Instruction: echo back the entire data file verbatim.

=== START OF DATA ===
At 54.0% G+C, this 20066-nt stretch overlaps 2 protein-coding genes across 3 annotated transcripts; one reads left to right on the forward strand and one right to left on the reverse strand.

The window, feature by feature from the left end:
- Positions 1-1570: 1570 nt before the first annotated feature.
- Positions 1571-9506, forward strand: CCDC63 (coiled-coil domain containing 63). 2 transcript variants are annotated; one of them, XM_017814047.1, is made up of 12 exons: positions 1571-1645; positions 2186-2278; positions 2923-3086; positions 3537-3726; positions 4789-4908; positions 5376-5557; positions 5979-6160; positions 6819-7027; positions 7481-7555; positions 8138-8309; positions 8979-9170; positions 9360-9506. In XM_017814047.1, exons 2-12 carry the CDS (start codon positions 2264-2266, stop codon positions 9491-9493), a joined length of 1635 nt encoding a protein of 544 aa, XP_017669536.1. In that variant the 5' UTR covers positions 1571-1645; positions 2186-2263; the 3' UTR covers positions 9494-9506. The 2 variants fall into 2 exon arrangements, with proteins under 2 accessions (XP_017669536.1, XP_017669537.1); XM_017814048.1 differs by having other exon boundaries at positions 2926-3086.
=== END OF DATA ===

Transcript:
At 54.0% G+C, this 20066-nt stretch overlaps 2 protein-coding genes across 3 annotated transcripts; one reads left to right on the forward strand and one right to left on the reverse strand.

The window, feature by feature from the left end:
- Positions 1-1570: 1570 nt before the first annotated feature.
- Positions 1571-9506, forward strand: CCDC63 (coiled-coil domain containing 63). 2 transcript variants are annotated; one of them, XM_017814047.1, is made up of 12 exons: positions 1571-1645; positions 2186-2278; positions 2923-3086; positions 3537-3726; positions 4789-4908; positions 5376-5557; positions 5979-6160; positions 6819-7027; positions 7481-7555; positions 8138-8309; positions 8979-9170; positions 9360-9506. In XM_017814047.1, exons 2-12 carry the CDS (start codon positions 2264-2266, stop codon positions 9491-9493), a joined length of 1635 nt encoding a protein of 544 aa, XP_017669536.1. In that variant the 5' UTR covers positions 1571-1645; positions 2186-2263; the 3' UTR covers positions 9494-9506. The 2 variants fall into 2 exon arrangements, with proteins under 2 accessions (XP_017669536.1, XP_017669537.1); XM_017814048.1 differs by having other exon boundaries at positions 2926-3086.